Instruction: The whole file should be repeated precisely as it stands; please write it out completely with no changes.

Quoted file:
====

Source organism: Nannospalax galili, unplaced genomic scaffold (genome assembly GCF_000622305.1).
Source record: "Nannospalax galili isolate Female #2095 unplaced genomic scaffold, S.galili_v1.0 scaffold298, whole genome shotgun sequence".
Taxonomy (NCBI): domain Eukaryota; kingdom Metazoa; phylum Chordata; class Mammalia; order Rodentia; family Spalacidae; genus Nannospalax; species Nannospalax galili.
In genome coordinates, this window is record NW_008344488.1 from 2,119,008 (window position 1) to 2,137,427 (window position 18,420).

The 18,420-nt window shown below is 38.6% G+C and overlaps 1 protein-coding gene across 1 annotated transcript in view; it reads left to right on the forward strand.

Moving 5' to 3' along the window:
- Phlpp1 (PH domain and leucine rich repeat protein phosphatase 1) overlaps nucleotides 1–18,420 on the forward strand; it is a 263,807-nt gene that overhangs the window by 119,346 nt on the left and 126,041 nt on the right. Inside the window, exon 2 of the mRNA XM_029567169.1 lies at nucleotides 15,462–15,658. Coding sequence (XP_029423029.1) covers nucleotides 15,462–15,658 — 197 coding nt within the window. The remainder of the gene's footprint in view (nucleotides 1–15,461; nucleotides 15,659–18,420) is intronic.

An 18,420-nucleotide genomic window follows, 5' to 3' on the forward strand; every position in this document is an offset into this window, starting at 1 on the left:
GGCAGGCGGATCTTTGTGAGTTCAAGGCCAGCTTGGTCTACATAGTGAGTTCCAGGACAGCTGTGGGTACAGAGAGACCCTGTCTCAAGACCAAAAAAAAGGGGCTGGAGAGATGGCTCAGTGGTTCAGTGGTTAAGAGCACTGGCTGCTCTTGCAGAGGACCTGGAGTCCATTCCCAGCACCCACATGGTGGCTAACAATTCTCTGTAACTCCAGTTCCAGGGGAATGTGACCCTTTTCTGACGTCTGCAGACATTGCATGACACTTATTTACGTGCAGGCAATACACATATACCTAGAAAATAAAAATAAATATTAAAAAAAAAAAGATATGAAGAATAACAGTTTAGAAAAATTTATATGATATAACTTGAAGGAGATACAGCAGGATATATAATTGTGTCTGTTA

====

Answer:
Source organism: Nannospalax galili, unplaced genomic scaffold (genome assembly GCF_000622305.1).
Source record: "Nannospalax galili isolate Female #2095 unplaced genomic scaffold, S.galili_v1.0 scaffold298, whole genome shotgun sequence".
Taxonomy (NCBI): domain Eukaryota; kingdom Metazoa; phylum Chordata; class Mammalia; order Rodentia; family Spalacidae; genus Nannospalax; species Nannospalax galili.
In genome coordinates, this window is record NW_008344488.1 from 2,119,008 (window position 1) to 2,137,427 (window position 18,420).

The 18,420-nt window shown below is 38.6% G+C and overlaps 1 protein-coding gene across 1 annotated transcript in view; it reads left to right on the forward strand.

Moving 5' to 3' along the window:
- Phlpp1 (PH domain and leucine rich repeat protein phosphatase 1) overlaps nucleotides 1–18,420 on the forward strand; it is a 263,807-nt gene that overhangs the window by 119,346 nt on the left and 126,041 nt on the right. Inside the window, exon 2 of the mRNA XM_029567169.1 lies at nucleotides 15,462–15,658. Coding sequence (XP_029423029.1) covers nucleotides 15,462–15,658 — 197 coding nt within the window. The remainder of the gene's footprint in view (nucleotides 1–15,461; nucleotides 15,659–18,420) is intronic.

An 18,420-nucleotide genomic window follows, 5' to 3' on the forward strand; every position in this document is an offset into this window, starting at 1 on the left:
GGCAGGCGGATCTTTGTGAGTTCAAGGCCAGCTTGGTCTACATAGTGAGTTCCAGGACAGCTGTGGGTACAGAGAGACCCTGTCTCAAGACCAAAAAAAAGGGGCTGGAGAGATGGCTCAGTGGTTCAGTGGTTAAGAGCACTGGCTGCTCTTGCAGAGGACCTGGAGTCCATTCCCAGCACCCACATGGTGGCTAACAATTCTCTGTAACTCCAGTTCCAGGGGAATGTGACCCTTTTCTGACGTCTGCAGACATTGCATGACACTTATTTACGTGCAGGCAATACACATATACCTAGAAAATAAAAATAAATATTAAAAAAAAAAAGATATGAAGAATAACAGTTTAGAAAAATTTATATGATATAACTTGAAGGAGATACAGCAGGATATATAATTGTGTCTGTTA